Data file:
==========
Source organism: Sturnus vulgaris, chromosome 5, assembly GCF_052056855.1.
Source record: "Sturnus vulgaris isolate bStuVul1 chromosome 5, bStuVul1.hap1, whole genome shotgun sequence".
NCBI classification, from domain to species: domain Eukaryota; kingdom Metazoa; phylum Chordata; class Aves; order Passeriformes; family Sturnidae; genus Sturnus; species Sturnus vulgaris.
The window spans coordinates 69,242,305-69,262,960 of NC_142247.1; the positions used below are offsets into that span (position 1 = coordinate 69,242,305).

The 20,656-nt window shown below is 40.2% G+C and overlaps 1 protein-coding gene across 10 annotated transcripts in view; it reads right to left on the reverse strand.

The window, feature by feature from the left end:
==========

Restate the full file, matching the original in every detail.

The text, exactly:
Source organism: Sturnus vulgaris, chromosome 5, assembly GCF_052056855.1.
Source record: "Sturnus vulgaris isolate bStuVul1 chromosome 5, bStuVul1.hap1, whole genome shotgun sequence".
NCBI classification, from domain to species: domain Eukaryota; kingdom Metazoa; phylum Chordata; class Aves; order Passeriformes; family Sturnidae; genus Sturnus; species Sturnus vulgaris.
The window spans coordinates 69,242,305-69,262,960 of NC_142247.1; the positions used below are offsets into that span (position 1 = coordinate 69,242,305).

The 20,656-nt window shown below is 40.2% G+C and overlaps 1 protein-coding gene across 10 annotated transcripts in view; it reads right to left on the reverse strand.

The window, feature by feature from the left end: